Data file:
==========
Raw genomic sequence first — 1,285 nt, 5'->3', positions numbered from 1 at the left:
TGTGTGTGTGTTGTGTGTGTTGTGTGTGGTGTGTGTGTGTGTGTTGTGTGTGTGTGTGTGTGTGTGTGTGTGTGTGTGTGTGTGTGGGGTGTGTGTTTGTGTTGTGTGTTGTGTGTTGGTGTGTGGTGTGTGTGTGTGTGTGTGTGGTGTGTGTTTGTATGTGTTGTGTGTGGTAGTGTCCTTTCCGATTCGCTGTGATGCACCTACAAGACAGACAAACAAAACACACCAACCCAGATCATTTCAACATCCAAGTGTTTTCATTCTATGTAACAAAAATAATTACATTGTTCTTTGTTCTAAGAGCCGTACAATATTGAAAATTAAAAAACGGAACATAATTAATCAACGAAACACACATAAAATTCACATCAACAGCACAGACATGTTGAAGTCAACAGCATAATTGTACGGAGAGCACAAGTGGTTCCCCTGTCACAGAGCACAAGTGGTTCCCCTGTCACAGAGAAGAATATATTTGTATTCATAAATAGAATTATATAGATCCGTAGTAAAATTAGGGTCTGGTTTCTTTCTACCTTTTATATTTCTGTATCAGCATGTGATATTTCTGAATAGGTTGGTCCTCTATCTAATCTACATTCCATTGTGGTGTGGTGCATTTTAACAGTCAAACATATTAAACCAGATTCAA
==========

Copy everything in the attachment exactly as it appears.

Raw genomic sequence first — 1,285 nt, 5'->3', positions numbered from 1 at the left:
TGTGTGTGTGTTGTGTGTGTTGTGTGTGGTGTGTGTGTGTGTGTTGTGTGTGTGTGTGTGTGTGTGTGTGTGTGTGTGTGTGTGTGGGGTGTGTGTTTGTGTTGTGTGTTGTGTGTTGGTGTGTGGTGTGTGTGTGTGTGTGTGTGGTGTGTGTTTGTATGTGTTGTGTGTGGTAGTGTCCTTTCCGATTCGCTGTGATGCACCTACAAGACAGACAAACAAAACACACCAACCCAGATCATTTCAACATCCAAGTGTTTTCATTCTATGTAACAAAAATAATTACATTGTTCTTTGTTCTAAGAGCCGTACAATATTGAAAATTAAAAAACGGAACATAATTAATCAACGAAACACACATAAAATTCACATCAACAGCACAGACATGTTGAAGTCAACAGCATAATTGTACGGAGAGCACAAGTGGTTCCCCTGTCACAGAGCACAAGTGGTTCCCCTGTCACAGAGAAGAATATATTTGTATTCATAAATAGAATTATATAGATCCGTAGTAAAATTAGGGTCTGGTTTCTTTCTACCTTTTATATTTCTGTATCAGCATGTGATATTTCTGAATAGGTTGGTCCTCTATCTAATCTACATTCCATTGTGGTGTGGTGCATTTTAACAGTCAAACATATTAAACCAGATTCAA